Friends:

Jorg would recruit the most reckless, capable, and dangerous of Hogwarts' students - this isn't to say that they would all be murder-minded Slytherin though. Who among the Hogwarts intake might fit the role of Sir Makin or the Nuban? The truth is that Jorg would seek the loyalty and confidence of selected members of staff or wizards outside the school. Snape's old reservations would soon be overcome and the potions master would become Jorg's lieutenant. Working together it wouldn't be long before Snape was teaching Defence Against the Dark Arts.

Would Ron and Hermione feature? It's possible. Hermione as an extremely capable witch would be very attractive to Jorg, if her law-abiding nature could be overcome. Ron ... hard to say, but his family's anti-Voldemort stance would find favour.


Show us your dark side, Ron!


Quidditch:

The story of Jorg Potter would be decidedly quidditch-lite. There might have been some early instance where Jorg showed himself to be rather good at the game. He would be a chaser, wanting to be in the thick of the action, taking out the opposition and scoring with the quaffle. The business of hanging around on the margins and hunting for a small gold ball would not appeal... Early on though someone would have been badly hurt - getting between Jorg and the goal is never a good idea - and Jorg would have lost interest after being lectured on the rules. He would spend his time playing the game that mattered instead, the one that's played all the time behind the scenes, the one without rules.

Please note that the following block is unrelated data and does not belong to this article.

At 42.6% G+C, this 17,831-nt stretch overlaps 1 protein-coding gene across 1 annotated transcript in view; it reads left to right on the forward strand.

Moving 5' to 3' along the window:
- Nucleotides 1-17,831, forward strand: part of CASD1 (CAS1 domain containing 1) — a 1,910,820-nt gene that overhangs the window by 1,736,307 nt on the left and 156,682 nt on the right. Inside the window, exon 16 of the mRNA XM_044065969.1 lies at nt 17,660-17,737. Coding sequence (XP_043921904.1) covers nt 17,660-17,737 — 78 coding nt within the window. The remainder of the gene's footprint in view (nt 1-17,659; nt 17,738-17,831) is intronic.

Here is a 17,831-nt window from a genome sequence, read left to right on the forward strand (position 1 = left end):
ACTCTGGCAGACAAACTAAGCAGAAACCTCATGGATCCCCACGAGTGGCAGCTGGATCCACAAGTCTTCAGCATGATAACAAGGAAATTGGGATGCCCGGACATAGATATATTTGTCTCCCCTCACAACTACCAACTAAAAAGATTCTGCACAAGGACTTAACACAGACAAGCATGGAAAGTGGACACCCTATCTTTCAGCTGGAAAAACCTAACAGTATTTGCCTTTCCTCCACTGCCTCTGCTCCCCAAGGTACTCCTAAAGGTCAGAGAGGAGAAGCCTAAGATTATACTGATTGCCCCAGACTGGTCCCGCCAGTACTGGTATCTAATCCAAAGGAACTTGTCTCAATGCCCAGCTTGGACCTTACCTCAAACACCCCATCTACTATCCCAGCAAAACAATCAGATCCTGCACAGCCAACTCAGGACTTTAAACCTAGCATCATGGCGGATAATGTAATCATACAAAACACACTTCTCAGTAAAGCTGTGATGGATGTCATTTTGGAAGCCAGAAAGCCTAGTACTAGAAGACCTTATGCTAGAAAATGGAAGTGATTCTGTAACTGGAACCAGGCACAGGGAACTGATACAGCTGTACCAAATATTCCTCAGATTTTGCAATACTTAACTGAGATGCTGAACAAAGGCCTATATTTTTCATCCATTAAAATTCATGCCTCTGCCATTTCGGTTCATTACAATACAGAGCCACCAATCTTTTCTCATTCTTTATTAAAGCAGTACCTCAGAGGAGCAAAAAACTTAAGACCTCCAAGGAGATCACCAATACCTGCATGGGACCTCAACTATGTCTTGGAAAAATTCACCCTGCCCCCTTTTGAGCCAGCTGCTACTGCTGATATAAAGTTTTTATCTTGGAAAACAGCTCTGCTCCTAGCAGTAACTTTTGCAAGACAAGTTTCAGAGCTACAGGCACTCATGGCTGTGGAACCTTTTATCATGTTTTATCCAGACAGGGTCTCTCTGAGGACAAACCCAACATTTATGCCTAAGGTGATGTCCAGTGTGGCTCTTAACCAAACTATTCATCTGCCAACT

the game is a bloodsport - it just needs spikes on the front of the brooms

Props to quidditch players through - how uncomfortable is it to sit on a thin piece of wood while making 5g turns?


Magic: